Bench Flour Comparison: Part 2

As promised, I followed up my test of various bench flours (homemade rice flour, semolina, cornmeal, and plain old whole wheat) with a test of two things that are not bench flours but certainly help moving the pizza from the peel to the stone. I put my dough on top of tin foil or parchment paper before putting it on the peel and let slide onto the stone easy as ever. Either of these surfaces is far superior to any flour for ease of transfer, but in principle could alter the heat transfer between the dough and the stone resulting in inferior crust.

Even with the intervening parchment, the crust is as spotted as I've ever managed on my tiles.

Even with the intervening parchment, the crust is as spotted as I’ve ever managed on my tiles.

However, I basically found no such effect. Even with the foil, which seems to be regarded as the poor man’s parchment by many home pizzaiole (possibly due to concerns about conductivity), I couldn’t tell a lick of difference. The only caveat to these results is that after a few minutes when the dough is firming up, I opened the oven and used the peel to take the paper or foil out from under the pie. This is especially recommended for the parchment, which will begin to char in the high heat of the oven.

foil

Foil seems no different than parchment, but at a fraction of the price.

Another interesting result from this particular round of tests was that the foil and parchment didn’t save very much flour from coating the crust. It seems that most of the flour that ends up on the finished crust comes from working the dough into shape rather than when moving the pie from the peel to the stone. This is basically in line with my experience in round 1, when I noticed that when using the semolina or corn meal, there was no noticeable coating from either on the finished product.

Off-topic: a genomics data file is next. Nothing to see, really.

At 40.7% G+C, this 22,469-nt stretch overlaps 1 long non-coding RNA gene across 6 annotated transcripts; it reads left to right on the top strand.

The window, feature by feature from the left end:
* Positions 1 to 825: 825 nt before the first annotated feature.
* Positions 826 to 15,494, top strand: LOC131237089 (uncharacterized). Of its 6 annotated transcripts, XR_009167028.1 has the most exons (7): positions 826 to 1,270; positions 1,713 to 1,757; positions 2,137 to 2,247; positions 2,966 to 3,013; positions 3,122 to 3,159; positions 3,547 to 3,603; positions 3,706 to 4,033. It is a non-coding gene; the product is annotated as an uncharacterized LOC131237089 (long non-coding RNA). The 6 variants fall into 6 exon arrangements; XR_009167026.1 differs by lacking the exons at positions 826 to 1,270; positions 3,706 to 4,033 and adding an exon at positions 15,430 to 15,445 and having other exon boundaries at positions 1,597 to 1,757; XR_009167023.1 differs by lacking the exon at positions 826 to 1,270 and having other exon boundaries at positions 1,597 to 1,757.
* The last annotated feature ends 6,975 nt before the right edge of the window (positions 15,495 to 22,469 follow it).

In conclusion of these two sets of trials, I would definitely recommend starting with tin foil (or parchment paper if you have it on hand, but don’t feel pressed to run out and buy it). It makes transfer trivial, and will serve as good practice until you ultimately decide you’re a purist and use only flour.

In potentially more interesting news, I’ve put together a quart of simple must for mead that will hopefully begin to spontaneously ferment soon. No matter the result, it will be interesting to provide a nice home for a lucky family of wild microbes for awhile. Cato, the graduate student who organizes the craic at NYU, recently fermented mead with wild yeast with wonderfully delicious results. Whenever the must becomes mead, I’ll ask him to help me write up a post about it, which will be something fresh to look forward to.

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2 thoughts on “Bench Flour Comparison: Part 2

  1. Pingback: Mason Jar Mead | Pizza & Beer

  2. Pingback: Pizza v2.0 Part 2: Stretching & Baking | Pizza & Beer

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